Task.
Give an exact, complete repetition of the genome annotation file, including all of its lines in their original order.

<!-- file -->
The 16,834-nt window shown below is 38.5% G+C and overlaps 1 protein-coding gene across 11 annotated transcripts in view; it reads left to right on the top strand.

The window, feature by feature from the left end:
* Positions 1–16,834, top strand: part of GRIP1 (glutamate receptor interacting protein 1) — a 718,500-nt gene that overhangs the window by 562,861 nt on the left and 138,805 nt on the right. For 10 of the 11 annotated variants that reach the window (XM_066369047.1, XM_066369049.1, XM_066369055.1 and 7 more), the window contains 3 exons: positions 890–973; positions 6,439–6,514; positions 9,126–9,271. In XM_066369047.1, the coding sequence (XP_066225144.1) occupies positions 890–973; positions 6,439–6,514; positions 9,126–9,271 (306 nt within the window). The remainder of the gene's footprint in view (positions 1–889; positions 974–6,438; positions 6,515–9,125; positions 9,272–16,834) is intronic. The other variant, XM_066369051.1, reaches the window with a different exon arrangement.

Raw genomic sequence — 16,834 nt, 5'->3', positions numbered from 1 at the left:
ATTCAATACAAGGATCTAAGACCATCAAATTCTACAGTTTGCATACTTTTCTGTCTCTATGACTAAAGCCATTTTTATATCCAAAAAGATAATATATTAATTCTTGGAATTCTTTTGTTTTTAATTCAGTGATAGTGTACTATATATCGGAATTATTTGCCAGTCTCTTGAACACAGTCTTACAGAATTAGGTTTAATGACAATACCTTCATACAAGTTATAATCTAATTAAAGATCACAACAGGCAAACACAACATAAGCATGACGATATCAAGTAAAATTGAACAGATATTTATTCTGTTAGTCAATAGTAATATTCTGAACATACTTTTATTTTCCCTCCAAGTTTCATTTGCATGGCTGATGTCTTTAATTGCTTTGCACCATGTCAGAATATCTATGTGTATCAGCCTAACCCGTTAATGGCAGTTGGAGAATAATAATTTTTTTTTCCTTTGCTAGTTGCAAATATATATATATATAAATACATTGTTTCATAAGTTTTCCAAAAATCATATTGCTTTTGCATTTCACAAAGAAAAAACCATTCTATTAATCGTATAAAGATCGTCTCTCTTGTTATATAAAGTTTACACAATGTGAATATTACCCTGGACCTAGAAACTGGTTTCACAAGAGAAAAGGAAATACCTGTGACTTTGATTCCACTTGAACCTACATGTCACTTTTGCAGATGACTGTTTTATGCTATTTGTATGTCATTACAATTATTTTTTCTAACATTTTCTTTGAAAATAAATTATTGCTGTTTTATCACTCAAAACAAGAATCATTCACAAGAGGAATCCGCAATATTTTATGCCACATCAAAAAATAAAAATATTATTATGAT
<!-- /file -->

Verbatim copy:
The 16,834-nt window shown below is 38.5% G+C and overlaps 1 protein-coding gene across 11 annotated transcripts in view; it reads left to right on the top strand.

The window, feature by feature from the left end:
* Positions 1–16,834, top strand: part of GRIP1 (glutamate receptor interacting protein 1) — a 718,500-nt gene that overhangs the window by 562,861 nt on the left and 138,805 nt on the right. For 10 of the 11 annotated variants that reach the window (XM_066369047.1, XM_066369049.1, XM_066369055.1 and 7 more), the window contains 3 exons: positions 890–973; positions 6,439–6,514; positions 9,126–9,271. In XM_066369047.1, the coding sequence (XP_066225144.1) occupies positions 890–973; positions 6,439–6,514; positions 9,126–9,271 (306 nt within the window). The remainder of the gene's footprint in view (positions 1–889; positions 974–6,438; positions 6,515–9,125; positions 9,272–16,834) is intronic. The other variant, XM_066369051.1, reaches the window with a different exon arrangement.

Raw genomic sequence — 16,834 nt, 5'->3', positions numbered from 1 at the left:
ATTCAATACAAGGATCTAAGACCATCAAATTCTACAGTTTGCATACTTTTCTGTCTCTATGACTAAAGCCATTTTTATATCCAAAAAGATAATATATTAATTCTTGGAATTCTTTTGTTTTTAATTCAGTGATAGTGTACTATATATCGGAATTATTTGCCAGTCTCTTGAACACAGTCTTACAGAATTAGGTTTAATGACAATACCTTCATACAAGTTATAATCTAATTAAAGATCACAACAGGCAAACACAACATAAGCATGACGATATCAAGTAAAATTGAACAGATATTTATTCTGTTAGTCAATAGTAATATTCTGAACATACTTTTATTTTCCCTCCAAGTTTCATTTGCATGGCTGATGTCTTTAATTGCTTTGCACCATGTCAGAATATCTATGTGTATCAGCCTAACCCGTTAATGGCAGTTGGAGAATAATAATTTTTTTTTCCTTTGCTAGTTGCAAATATATATATATATAAATACATTGTTTCATAAGTTTTCCAAAAATCATATTGCTTTTGCATTTCACAAAGAAAAAACCATTCTATTAATCGTATAAAGATCGTCTCTCTTGTTATATAAAGTTTACACAATGTGAATATTACCCTGGACCTAGAAACTGGTTTCACAAGAGAAAAGGAAATACCTGTGACTTTGATTCCACTTGAACCTACATGTCACTTTTGCAGATGACTGTTTTATGCTATTTGTATGTCATTACAATTATTTTTTCTAACATTTTCTTTGAAAATAAATTATTGCTGTTTTATCACTCAAAACAAGAATCATTCACAAGAGGAATCCGCAATATTTTATGCCACATCAAAAAATAAAAATATTATTATGAT